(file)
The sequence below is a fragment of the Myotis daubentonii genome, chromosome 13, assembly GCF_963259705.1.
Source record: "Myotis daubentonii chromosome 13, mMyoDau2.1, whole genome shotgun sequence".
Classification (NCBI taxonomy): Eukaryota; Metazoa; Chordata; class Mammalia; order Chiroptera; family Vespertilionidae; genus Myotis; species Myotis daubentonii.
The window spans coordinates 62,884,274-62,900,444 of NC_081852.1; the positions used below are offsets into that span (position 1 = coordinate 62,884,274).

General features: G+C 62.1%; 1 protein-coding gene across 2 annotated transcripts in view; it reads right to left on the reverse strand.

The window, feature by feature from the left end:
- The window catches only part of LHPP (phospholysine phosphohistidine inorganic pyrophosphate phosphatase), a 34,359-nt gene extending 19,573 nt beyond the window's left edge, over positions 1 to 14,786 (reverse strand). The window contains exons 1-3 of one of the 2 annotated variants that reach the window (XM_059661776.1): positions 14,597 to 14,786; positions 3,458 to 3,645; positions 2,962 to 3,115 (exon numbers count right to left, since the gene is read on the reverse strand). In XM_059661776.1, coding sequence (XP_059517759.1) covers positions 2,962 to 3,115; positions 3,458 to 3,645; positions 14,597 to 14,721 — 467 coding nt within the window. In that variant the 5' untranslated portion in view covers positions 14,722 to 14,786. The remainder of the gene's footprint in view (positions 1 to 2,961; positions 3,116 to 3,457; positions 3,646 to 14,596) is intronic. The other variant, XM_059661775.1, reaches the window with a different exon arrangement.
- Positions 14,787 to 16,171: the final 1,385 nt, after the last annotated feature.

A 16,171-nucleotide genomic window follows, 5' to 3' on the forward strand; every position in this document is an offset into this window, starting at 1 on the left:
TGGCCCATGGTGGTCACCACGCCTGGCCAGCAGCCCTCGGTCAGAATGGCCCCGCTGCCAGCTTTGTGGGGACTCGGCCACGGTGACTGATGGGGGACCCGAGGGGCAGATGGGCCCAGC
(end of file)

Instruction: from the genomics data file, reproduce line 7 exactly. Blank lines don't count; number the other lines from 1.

- The window catches only part of LHPP (phospholysine phosphohistidine inorganic pyrophosphate phosphatase), a 34,359-nt gene extending 19,573 nt beyond the window's left edge, over positions 1 to 14,786 (reverse strand). The window contains exons 1-3 of one of the 2 annotated variants that reach the window (XM_059661776.1): positions 14,597 to 14,786; positions 3,458 to 3,645; positions 2,962 to 3,115 (exon numbers count right to left, since the gene is read on the reverse strand). In XM_059661776.1, coding sequence (XP_059517759.1) covers positions 2,962 to 3,115; positions 3,458 to 3,645; positions 14,597 to 14,721 — 467 coding nt within the window. In that variant the 5' untranslated portion in view covers positions 14,722 to 14,786. The remainder of the gene's footprint in view (positions 1 to 2,961; positions 3,116 to 3,457; positions 3,646 to 14,596) is intronic. The other variant, XM_059661775.1, reaches the window with a different exon arrangement.